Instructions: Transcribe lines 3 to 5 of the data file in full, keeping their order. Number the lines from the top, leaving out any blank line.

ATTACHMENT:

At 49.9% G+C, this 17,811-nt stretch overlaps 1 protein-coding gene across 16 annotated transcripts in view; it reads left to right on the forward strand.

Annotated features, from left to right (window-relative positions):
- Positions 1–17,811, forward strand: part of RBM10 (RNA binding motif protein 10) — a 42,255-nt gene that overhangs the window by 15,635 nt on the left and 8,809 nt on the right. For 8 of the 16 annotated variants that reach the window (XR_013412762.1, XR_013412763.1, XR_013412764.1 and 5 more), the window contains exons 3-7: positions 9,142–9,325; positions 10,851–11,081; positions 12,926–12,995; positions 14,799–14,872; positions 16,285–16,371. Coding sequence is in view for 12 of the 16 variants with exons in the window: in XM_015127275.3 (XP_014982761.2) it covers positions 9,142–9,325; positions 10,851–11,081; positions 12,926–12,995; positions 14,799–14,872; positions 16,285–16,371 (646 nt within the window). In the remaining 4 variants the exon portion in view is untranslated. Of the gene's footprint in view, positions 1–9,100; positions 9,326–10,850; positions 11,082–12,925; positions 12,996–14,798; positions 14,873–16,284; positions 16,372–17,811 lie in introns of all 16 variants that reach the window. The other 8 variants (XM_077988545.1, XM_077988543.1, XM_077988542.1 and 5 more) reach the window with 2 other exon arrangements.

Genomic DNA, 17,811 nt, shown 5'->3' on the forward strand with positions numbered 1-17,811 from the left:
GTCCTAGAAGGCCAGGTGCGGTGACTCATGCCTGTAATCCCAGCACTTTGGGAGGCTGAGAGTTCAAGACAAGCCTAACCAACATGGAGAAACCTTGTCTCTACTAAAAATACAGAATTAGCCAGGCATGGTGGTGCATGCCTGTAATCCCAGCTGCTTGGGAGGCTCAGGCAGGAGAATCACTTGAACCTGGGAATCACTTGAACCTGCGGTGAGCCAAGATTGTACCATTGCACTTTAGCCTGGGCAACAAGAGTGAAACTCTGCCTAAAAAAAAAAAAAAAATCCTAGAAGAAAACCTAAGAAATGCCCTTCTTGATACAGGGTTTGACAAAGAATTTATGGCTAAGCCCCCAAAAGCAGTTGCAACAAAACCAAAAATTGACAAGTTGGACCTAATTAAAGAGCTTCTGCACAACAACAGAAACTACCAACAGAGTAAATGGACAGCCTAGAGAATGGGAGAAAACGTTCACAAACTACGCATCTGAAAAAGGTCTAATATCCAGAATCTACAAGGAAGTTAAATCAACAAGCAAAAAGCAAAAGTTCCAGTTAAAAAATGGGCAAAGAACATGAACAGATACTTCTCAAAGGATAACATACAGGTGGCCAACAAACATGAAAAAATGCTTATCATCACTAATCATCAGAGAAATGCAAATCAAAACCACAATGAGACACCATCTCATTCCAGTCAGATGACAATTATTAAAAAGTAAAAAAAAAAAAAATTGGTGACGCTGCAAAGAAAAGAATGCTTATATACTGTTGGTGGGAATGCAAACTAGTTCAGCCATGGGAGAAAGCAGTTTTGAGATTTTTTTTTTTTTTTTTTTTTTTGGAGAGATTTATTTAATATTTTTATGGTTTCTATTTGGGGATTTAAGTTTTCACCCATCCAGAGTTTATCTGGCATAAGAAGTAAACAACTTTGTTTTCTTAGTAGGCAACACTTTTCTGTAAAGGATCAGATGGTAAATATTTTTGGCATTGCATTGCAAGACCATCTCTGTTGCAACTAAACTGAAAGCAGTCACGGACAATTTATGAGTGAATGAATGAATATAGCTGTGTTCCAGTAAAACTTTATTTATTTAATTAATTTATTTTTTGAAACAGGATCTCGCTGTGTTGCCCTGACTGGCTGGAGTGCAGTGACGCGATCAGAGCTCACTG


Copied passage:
- Positions 1–17,811, forward strand: part of RBM10 (RNA binding motif protein 10) — a 42,255-nt gene that overhangs the window by 15,635 nt on the left and 8,809 nt on the right. For 8 of the 16 annotated variants that reach the window (XR_013412762.1, XR_013412763.1, XR_013412764.1 and 5 more), the window contains exons 3-7: positions 9,142–9,325; positions 10,851–11,081; positions 12,926–12,995; positions 14,799–14,872; positions 16,285–16,371. Coding sequence is in view for 12 of the 16 variants with exons in the window: in XM_015127275.3 (XP_014982761.2) it covers positions 9,142–9,325; positions 10,851–11,081; positions 12,926–12,995; positions 14,799–14,872; positions 16,285–16,371 (646 nt within the window). In the remaining 4 variants the exon portion in view is untranslated. Of the gene's footprint in view, positions 1–9,100; positions 9,326–10,850; positions 11,082–12,925; positions 12,996–14,798; positions 14,873–16,284; positions 16,372–17,811 lie in introns of all 16 variants that reach the window. The other 8 variants (XM_077988545.1, XM_077988543.1, XM_077988542.1 and 5 more) reach the window with 2 other exon arrangements.

Genomic DNA, 17,811 nt, shown 5'->3' on the forward strand with positions numbered 1-17,811 from the left:
GTCCTAGAAGGCCAGGTGCGGTGACTCATGCCTGTAATCCCAGCACTTTGGGAGGCTGAGAGTTCAAGACAAGCCTAACCAACATGGAGAAACCTTGTCTCTACTAAAAATACAGAATTAGCCAGGCATGGTGGTGCATGCCTGTAATCCCAGCTGCTTGGGAGGCTCAGGCAGGAGAATCACTTGAACCTGGGAATCACTTGAACCTGCGGTGAGCCAAGATTGTACCATTGCACTTTAGCCTGGGCAACAAGAGTGAAACTCTGCCTAAAAAAAAAAAAAAAATCCTAGAAGAAAACCTAAGAAATGCCCTTCTTGATACAGGGTTTGACAAAGAATTTATGGCTAAGCCCCCAAAAGCAGTTGCAACAAAACCAAAAATTGACAAGTTGGACCTAATTAAAGAGCTTCTGCACAACAACAGAAACTACCAACAGAGTAAATGGACAGCCTAGAGAATGGGAGAAAACGTTCACAAACTACGCATCTGAAAAAGGTCTAATATCCAGAATCTACAAGGAAGTTAAATCAACAAGCAAAAAGCAAAAGTTCCAGTTAAAAAATGGGCAAAGAACATGAACAGATACTTCTCAAAGGATAACATACAGGTGGCCAACAAACATGAAAAAATGCTTATCATCACTAATCATCAGAGAAATGCAAATCAAAACCACAATGAGACACCATCTCATTCCAGTCAGATGACAATTATTAAAAAGTAAAAAAAAAAAAAATTGGTGACGCTGCAAAGAAAAGAATGCTTATATACTGTTGGTGGGAATGCAAACTAGTTCAGCCATGGGAGAAAGCAGTTTTGAGATTTTTTTTTTTTTTTTTTTTTTTGGAGAGATTTATTTAATATTTTTATGGTTTCTATTTGGGGATTTAAGTTTTCACCCATCCAGAGTTTATCTGGCATAAGAAGTAAACAACTTTGTTTTCTTAGTAGGCAACACTTTTCTGTAAAGGATCAGATGGTAAATATTTTTGGCATTGCATTGCAAGACCATCTCTGTTGCAACTAAACTGAAAGCAGTCACGGACAATTTATGAGTGAATGAATGAATATAGCTGTGTTCCAGTAAAACTTTATTTATTTAATTAATTTATTTTTTGAAACAGGATCTCGCTGTGTTGCCCTGACTGGCTGGAGTGCAGTGACGCGATCAGAGCTCACTG